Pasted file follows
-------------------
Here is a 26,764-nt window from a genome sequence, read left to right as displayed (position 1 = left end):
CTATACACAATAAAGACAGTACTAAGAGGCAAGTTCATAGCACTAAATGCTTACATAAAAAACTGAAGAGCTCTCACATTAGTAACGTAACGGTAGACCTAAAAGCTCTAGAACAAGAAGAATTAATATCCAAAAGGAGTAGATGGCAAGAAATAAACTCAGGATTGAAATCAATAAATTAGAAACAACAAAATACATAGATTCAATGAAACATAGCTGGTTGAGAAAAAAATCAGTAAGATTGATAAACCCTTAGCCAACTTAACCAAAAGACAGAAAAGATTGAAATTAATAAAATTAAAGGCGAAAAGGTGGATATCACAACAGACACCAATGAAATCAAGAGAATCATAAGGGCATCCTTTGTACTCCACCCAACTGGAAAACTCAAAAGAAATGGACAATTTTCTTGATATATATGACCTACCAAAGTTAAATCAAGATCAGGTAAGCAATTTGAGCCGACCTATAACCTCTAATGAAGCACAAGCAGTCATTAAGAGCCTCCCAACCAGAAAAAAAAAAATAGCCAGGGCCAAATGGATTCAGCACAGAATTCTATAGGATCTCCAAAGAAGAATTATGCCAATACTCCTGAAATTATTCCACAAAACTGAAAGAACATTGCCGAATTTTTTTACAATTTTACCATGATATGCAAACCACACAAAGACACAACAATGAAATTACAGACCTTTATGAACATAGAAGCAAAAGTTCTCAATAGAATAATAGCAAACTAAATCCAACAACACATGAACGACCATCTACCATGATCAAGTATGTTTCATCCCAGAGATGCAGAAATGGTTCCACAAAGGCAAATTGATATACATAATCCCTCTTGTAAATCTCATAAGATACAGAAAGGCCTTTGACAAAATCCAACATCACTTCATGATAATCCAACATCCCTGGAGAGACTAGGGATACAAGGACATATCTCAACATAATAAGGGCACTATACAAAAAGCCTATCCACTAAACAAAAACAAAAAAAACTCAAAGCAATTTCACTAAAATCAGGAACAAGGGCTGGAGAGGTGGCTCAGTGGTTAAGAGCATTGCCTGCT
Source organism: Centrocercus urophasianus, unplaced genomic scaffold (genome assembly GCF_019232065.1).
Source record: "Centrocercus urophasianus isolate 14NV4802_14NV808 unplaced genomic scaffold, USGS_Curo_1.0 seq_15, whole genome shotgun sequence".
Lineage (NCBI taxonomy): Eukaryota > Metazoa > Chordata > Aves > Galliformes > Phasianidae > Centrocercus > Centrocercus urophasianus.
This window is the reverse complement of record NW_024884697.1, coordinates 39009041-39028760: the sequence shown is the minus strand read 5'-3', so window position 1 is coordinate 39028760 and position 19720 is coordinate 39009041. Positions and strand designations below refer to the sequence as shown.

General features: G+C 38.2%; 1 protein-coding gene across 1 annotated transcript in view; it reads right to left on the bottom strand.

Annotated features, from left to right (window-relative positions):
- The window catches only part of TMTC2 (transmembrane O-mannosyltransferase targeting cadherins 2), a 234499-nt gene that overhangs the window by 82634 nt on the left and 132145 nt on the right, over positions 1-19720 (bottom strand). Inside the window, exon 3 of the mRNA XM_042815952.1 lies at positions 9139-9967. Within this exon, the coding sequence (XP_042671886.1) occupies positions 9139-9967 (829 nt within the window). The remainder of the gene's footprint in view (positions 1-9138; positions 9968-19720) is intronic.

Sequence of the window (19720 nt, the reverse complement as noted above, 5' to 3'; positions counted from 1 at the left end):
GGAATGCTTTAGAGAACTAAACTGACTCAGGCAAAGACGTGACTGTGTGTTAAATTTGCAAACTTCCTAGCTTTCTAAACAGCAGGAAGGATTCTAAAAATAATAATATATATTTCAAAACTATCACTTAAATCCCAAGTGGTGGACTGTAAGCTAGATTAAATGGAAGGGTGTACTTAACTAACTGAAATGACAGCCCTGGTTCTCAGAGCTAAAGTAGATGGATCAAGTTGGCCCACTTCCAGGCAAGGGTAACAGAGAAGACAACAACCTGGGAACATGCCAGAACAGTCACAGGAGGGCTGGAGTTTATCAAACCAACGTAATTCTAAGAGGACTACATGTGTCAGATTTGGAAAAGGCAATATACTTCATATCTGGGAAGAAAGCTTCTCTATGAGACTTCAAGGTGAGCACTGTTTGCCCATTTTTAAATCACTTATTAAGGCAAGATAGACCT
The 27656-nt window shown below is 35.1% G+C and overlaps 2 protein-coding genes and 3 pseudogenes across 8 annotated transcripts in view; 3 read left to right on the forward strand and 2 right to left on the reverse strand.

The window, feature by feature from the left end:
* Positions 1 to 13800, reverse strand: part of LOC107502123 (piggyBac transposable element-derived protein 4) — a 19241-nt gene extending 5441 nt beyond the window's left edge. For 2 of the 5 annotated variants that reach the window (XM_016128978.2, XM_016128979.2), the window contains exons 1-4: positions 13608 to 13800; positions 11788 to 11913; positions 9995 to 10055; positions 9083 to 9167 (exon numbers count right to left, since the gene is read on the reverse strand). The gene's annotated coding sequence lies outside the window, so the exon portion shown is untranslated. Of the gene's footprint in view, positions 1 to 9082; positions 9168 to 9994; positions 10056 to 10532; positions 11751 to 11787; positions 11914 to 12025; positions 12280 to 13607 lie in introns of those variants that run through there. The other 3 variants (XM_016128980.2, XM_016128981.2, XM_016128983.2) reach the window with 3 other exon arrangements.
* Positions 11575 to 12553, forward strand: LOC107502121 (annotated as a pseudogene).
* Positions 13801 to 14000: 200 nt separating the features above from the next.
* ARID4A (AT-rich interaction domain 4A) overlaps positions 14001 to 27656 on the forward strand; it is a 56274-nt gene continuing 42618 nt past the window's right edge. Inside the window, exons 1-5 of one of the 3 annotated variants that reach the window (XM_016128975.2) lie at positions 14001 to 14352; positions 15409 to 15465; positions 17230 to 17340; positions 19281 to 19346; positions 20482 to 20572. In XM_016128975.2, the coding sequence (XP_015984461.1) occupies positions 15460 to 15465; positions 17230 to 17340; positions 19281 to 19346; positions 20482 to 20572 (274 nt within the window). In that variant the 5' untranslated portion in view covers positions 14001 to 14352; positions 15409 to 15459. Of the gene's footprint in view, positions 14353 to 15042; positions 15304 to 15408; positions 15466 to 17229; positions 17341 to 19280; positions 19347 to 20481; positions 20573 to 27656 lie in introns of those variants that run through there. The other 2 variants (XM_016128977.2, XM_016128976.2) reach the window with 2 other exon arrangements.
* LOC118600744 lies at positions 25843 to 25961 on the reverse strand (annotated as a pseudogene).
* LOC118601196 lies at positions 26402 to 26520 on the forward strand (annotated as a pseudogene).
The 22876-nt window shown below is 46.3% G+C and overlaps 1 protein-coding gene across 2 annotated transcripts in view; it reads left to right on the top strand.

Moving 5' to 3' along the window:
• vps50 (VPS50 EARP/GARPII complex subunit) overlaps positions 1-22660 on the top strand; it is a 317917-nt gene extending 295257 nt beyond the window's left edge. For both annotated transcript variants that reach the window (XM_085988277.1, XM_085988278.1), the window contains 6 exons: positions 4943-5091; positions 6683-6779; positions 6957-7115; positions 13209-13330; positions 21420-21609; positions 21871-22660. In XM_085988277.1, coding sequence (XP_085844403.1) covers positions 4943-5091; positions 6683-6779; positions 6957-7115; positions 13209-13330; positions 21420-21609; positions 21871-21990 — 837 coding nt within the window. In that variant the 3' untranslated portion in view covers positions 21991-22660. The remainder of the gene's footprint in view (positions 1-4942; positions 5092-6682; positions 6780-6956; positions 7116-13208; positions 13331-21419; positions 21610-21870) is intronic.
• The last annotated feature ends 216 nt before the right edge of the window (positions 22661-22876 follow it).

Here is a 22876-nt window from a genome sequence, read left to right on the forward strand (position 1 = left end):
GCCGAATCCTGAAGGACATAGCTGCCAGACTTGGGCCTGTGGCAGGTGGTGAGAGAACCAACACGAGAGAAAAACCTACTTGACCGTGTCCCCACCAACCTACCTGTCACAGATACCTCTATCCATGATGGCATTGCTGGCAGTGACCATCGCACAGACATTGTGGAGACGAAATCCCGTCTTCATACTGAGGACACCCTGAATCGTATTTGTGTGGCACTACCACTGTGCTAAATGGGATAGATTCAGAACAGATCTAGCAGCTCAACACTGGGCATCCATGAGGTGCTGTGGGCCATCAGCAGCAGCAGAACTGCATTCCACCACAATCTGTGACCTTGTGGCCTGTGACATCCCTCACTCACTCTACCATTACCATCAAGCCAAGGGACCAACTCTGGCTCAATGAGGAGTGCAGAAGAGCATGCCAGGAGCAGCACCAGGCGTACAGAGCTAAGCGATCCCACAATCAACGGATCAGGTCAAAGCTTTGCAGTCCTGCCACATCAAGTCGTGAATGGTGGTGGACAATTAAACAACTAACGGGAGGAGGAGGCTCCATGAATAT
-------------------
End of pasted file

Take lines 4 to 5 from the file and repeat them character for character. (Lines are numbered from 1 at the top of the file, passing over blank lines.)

Source record: "Centrocercus urophasianus isolate 14NV4802_14NV808 unplaced genomic scaffold, USGS_Curo_1.0 seq_15, whole genome shotgun sequence".
Lineage (NCBI taxonomy): Eukaryota > Metazoa > Chordata > Aves > Galliformes > Phasianidae > Centrocercus > Centrocercus urophasianus.